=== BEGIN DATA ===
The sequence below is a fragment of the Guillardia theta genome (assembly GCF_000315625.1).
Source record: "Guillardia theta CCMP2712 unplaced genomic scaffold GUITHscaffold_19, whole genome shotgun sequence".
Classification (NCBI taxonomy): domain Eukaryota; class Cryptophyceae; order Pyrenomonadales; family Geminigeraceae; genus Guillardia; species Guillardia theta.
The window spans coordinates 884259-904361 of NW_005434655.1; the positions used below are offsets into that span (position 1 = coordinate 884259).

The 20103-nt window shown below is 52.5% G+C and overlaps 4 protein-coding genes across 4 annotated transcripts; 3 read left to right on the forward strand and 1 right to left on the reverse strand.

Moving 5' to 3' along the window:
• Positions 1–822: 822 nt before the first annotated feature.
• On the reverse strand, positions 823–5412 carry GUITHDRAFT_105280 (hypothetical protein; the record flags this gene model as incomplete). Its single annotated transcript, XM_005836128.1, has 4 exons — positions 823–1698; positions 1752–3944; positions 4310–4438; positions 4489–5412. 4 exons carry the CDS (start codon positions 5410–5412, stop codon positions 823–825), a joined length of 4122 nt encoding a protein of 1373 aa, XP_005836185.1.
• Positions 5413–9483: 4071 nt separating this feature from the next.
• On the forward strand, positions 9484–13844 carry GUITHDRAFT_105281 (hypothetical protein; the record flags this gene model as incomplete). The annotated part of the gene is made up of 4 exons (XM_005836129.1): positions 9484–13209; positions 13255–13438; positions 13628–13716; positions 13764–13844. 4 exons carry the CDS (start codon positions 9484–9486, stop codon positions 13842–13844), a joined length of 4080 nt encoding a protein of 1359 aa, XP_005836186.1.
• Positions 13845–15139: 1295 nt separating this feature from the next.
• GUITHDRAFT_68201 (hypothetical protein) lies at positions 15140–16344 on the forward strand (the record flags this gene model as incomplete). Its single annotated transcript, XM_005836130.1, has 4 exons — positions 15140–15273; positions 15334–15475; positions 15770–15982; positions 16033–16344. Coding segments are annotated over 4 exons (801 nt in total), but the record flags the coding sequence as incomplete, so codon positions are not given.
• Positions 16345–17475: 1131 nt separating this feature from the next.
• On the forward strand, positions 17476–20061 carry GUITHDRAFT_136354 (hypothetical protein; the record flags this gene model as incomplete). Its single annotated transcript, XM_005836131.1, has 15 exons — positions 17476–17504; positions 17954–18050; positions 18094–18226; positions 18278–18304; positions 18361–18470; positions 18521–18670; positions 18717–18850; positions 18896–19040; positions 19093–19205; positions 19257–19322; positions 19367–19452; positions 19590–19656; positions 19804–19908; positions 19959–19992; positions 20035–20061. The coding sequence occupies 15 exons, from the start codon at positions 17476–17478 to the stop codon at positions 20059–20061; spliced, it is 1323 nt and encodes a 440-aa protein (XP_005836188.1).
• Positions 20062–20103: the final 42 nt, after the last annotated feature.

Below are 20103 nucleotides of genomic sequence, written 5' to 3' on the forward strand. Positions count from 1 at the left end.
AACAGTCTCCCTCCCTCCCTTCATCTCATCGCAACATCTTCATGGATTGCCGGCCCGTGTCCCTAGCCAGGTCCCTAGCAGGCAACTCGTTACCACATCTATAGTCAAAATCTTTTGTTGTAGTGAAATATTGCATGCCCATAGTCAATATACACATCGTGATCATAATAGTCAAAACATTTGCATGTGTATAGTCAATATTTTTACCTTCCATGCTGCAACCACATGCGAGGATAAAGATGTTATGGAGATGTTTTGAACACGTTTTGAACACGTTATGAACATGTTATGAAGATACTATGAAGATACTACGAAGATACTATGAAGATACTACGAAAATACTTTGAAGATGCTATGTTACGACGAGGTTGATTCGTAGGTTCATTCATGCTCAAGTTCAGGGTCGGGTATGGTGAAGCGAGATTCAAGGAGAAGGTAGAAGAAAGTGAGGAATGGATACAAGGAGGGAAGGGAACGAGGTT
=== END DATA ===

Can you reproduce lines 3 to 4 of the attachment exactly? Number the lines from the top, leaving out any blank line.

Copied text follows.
Classification (NCBI taxonomy): domain Eukaryota; class Cryptophyceae; order Pyrenomonadales; family Geminigeraceae; genus Guillardia; species Guillardia theta.
The window spans coordinates 884259-904361 of NW_005434655.1; the positions used below are offsets into that span (position 1 = coordinate 884259).